Lethbridge Herald, The (Newspaper) - February 11, 1972, Lethbridge, Alberta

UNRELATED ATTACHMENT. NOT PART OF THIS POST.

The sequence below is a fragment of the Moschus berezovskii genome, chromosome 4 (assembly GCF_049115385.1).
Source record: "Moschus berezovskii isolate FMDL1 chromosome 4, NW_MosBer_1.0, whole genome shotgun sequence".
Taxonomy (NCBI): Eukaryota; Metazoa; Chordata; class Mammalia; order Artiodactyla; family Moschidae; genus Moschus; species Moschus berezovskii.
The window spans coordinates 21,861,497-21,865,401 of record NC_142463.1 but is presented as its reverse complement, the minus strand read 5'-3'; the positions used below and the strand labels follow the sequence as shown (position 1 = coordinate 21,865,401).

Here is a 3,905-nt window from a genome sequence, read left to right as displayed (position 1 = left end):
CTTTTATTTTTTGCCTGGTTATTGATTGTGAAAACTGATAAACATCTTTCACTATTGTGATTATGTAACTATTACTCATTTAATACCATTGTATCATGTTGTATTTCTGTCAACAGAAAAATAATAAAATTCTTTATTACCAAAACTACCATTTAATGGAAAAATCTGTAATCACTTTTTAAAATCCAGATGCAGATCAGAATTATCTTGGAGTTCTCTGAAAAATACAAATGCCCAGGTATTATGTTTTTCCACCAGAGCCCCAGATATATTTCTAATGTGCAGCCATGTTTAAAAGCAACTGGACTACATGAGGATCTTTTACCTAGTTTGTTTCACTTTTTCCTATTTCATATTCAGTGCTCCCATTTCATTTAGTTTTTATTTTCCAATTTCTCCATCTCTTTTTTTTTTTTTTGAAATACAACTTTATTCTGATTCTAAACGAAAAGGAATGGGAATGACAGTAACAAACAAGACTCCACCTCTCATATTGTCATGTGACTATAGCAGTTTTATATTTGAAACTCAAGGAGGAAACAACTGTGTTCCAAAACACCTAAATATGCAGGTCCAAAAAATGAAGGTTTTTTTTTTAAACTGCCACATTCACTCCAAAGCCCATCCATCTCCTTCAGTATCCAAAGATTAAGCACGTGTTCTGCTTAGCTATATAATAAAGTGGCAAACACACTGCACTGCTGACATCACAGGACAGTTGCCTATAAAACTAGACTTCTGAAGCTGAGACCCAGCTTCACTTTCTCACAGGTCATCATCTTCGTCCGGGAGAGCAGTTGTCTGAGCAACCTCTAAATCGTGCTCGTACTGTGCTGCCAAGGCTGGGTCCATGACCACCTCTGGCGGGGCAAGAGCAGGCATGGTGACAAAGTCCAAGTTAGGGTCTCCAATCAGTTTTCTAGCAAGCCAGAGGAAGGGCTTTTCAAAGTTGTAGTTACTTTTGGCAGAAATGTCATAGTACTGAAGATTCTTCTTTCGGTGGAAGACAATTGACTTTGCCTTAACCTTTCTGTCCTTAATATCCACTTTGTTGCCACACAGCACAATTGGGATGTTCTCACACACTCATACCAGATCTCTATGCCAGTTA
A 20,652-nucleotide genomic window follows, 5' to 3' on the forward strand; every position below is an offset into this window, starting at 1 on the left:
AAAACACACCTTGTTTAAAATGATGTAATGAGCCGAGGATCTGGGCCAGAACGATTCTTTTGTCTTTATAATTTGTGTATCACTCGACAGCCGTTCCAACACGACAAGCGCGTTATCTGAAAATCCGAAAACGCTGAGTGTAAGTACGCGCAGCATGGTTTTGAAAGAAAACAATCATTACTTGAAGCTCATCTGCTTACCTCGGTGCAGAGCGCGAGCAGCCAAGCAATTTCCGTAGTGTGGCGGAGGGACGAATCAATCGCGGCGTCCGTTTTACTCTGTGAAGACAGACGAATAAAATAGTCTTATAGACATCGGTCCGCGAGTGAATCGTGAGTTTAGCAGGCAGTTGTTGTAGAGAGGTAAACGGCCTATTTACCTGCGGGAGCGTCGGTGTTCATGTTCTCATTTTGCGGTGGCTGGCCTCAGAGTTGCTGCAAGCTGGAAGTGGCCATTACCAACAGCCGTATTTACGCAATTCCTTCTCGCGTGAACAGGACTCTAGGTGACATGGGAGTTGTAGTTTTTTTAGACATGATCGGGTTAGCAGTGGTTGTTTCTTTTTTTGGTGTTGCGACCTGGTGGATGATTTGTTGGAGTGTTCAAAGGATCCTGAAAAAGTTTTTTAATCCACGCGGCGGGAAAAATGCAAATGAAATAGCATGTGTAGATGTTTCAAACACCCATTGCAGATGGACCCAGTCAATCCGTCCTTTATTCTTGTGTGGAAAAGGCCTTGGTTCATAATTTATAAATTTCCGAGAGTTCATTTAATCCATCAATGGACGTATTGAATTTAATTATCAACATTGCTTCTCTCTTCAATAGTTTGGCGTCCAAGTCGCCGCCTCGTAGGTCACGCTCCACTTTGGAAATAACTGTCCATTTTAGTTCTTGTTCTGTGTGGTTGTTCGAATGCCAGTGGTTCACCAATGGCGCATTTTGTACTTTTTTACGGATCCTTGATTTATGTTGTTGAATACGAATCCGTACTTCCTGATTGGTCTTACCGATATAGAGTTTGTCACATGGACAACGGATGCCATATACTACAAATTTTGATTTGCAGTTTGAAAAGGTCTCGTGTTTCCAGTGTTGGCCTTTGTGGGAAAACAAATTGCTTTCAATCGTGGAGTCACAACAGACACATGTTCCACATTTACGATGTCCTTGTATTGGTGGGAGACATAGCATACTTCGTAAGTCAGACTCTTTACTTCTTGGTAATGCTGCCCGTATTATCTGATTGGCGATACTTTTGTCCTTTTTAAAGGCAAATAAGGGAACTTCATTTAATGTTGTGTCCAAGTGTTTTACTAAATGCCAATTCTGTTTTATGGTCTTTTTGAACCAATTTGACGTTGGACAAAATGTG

Frldoy, February IT, THI irTHIKIDGr HEKAID Energy board blocking Lougheed economy plan By WALTER KIIUVENCIIUK EDMONTON (CH) Oil and gas make Albert a a "liave" province but Premier Peter Loiiirliced says il lias become "overly dependent" on its natural resources. His new Progressive Con- servative government wants to diversify lire province's economy with money from .n- creased natural gas exports, he said in an interview wild The Canadian Press, but the national energy board has tin-own up a roadblock. The board ruled last Nov- ember Ihal an extra 2.7-lril- lion cubic feet of gas worth about ?1 billion could nol be exported because sufficient were not available. This decision, said Jic 43- year-old Calgary lawyer, will keep Alberta's natural gas "underpriccd" because en- sures the majority of buying will be done by Trans Canada Pipe Lines, a monopoly trans- mission company. He had a that cus- tomers in Eastern Canada and tlie United States Midwest were not paying a fair price for Alberta gas. Deciding Ihal Hiere's more than one way to skin a cal, his government has ordered an investigation into the ''un- derpricing" of gas now being sold. CITES ADVANTAGES Higher gas prices, the pre- mier said, "would have many, many effects on the econ- omy." In addition to increasing government income through royalties, "it would stimulate the producer to explore for new lields, lo go into areas where there is a high degree of sour gas and build a proc- essing plant and could lead lo a higher decree of processing in Alberta." Meanwhile, the Conserva- tive government is reviewing oil and natural gas royalties and plans, for the first lime, lo give the public "an oppor- tunity to express their views." The existing 10-year royalty agreement expires March 31 and Mr. Lougheed anticipates the government will come up with a new ligure "SLX to nine monlhs from now." The roy- ally now ranges up lo 16 2-3 per cent depending on a well's production. There also will be an in- crease in the royalty on coal now 10 a Mr Lougheed declined lo say how much. Switching subjects. Mr. Lougheed said his government is dissatisfied with the federal economic expansion program, which he said "comes right inU> our backyard in areas where we have responsibility and starts1 to manipulate our priorities." TO IIUItKY Meanwhile, he said Alberta has a light to IK consulted be- fore federal decisions are made regarding natural re- sources. The piwince hag PREMIER LOUGHEED gas exports decision asked for observer status at energy talks between Canada and the U.S. "We didn't ask lo be a par- ticipant, we just want to know what's going on.'1 "Now" was the key word in the Conservative campaign that produced victory in Ihe Aug. provincial election, sending Uie Social Credit parly to the sidelines alter 36 years in power, bill Mr. Lougheed said the new gov- ernment isn't going to hurry. "The public doesn't want us lo do everything overnight." he said in outlining the work done so far by Ihe Conserva- lives. ''They want us lo do it pro- perly and well and in the right sequence." Take lor example, the par- ly's tantalizing campaign promise to remove educalion costs from property lax. Mr. Lougheed said lire gov- ernmenl is aiming for 1373 be- cause "we're talking about residential property tax only and we have to come up with a realistic way of dealing with Uie industrial and commercial property tax and assure there is fair treatment" MUNICIPAL ISSUE Financially-strapped munic- ipalities want the government to speed things up but the pre- mier said it's a complicated matter which needs more sludy. There was some concern the government move may be negated by increased munici- pal (axes gul Mr Lougheed said all the provincial govern- ment can do is "create, as best we can, a fair munici- pal-provincial lax arrange- "From Ihcn on, the show lies between the municipal voler and Ihe municipal gov- ernment." So far, the Conservatives have concentrated on five 1 o n g- term planning, their first leg- i s 1 a f i v e session starting March 2, budget preparation, and priorities. Budget preparation, Mr. Lougheed said, has taken "an inlcnse amount" of lime witii the target a balanced operat- ing account. SAILS TRIMMED "We inherited Ihe most ex- pensive government in Can- ada and we have lo do some phasing out so we can come up with the money for our priority program." The Conservatives have al- ready scrapped the Alberta advisory found] ami the h u m a n resources research council and reduced the budget of the task force on ur- banization and the future and are reviewing other Social Credit programs. Provincial Treasurer Gor- don Miniely has announced not be a lax in- crease in 1972. The budget's capital ac- count is another kettle of fish and appears deficit bound. Mr. Lougheed sees nothing wrong with governments bor- rowing money for capital pyj- jccls "If the services are needed and interest costs are not too liigh we should be borrow- he said. "People arc going lo pay some portion of it today but the people who are going to use that road or bridge 10 or 15 years from now, (hey pay loo." Aslc About The NEW INVISIBLE MULTIFOCAL LENS (MULTILUX) OPTICAL PRESCRIPTION CO Labor will do bargaining with all employer types OTTAWA (CP) It doesn't make much difference to labor whether the company they bar- gain with is foreign-owned or not, says William Dodge, Secre- tary-treasurer of the Canadian Labor Congress. "You take an employer as you find he told the On- tario legislature's select com- Grand Opening! We have a brand new Winnebago Dealership for Ihis area, and have nil three exciting new Winnebago molni homo lines for 1972 on display and ready for your inspection. The Winnebago Brave. The Winnebago Indian. And the luxurious new Winnebago Chieftain. Nine models in all price ranges, from 18 lo 28-foot lengths. Come In njr Grdnd Opening and see 11 new Winnebagos in our heated indoor showroom. 7905 FLINT ROAD S.E., CALGARY 27, ALBERTA, TELEPHONE 252-7582 'i mittce on cultural and economic nationalism today. "An employer is an employer from the union's point of view." On the labor side, he said, Ca- nadian locals of international unions have more independence than subsidiaries have of their parent firms. International unions would re- ject any legislative measure that would apply different rules to international and Canadian unions. Mr. Dodfie said the CLC is working on a policy on eco- nomic and cultural nationalism to present at ils national con- vention in May. "Our own policies have not been very well tainly not in a public way." MAKES NO DIFFERENCE But he said thai within un- ions, if does nol "make a parti- cle of difference" lit n local uhelhor ils licadquni 'lei's nre in Ihe oj L'anijita. II would havo the same, bar- gaining power. In both cases, il would need headquarters ap- proval to lake n slrike vole and draw from the union strike fund. As a matter of fact, lie added, he was aboiil lo the a local of an in- lernalional union representing office employees at CLC head- quarters. The CLC local, not the U.S. parent, had formed the de- mands and bargaining tactics. He told reporters later that his employees demands were exorbitant and unrealistic. They had no conception of hou- lo um a business, he grinned. I homes estern ltd. Many feared dead TEHRAN (Koulcr) About 13" [x-oplc .ire Itvipperl and many feared dead in snow bliz- zards and avalanches in Iran's mountainous north, it rc- Thursday. CONN S17K Shoe sizes were originally hased on barleycorns, wild ,'lfl (if them equalling lire longest, nor- maj loot IciigUi. SIMPSONS -SEARS SATURDAY SPECIALS Ladies' Pant Suit Spectacular Reg. Spring Cat. 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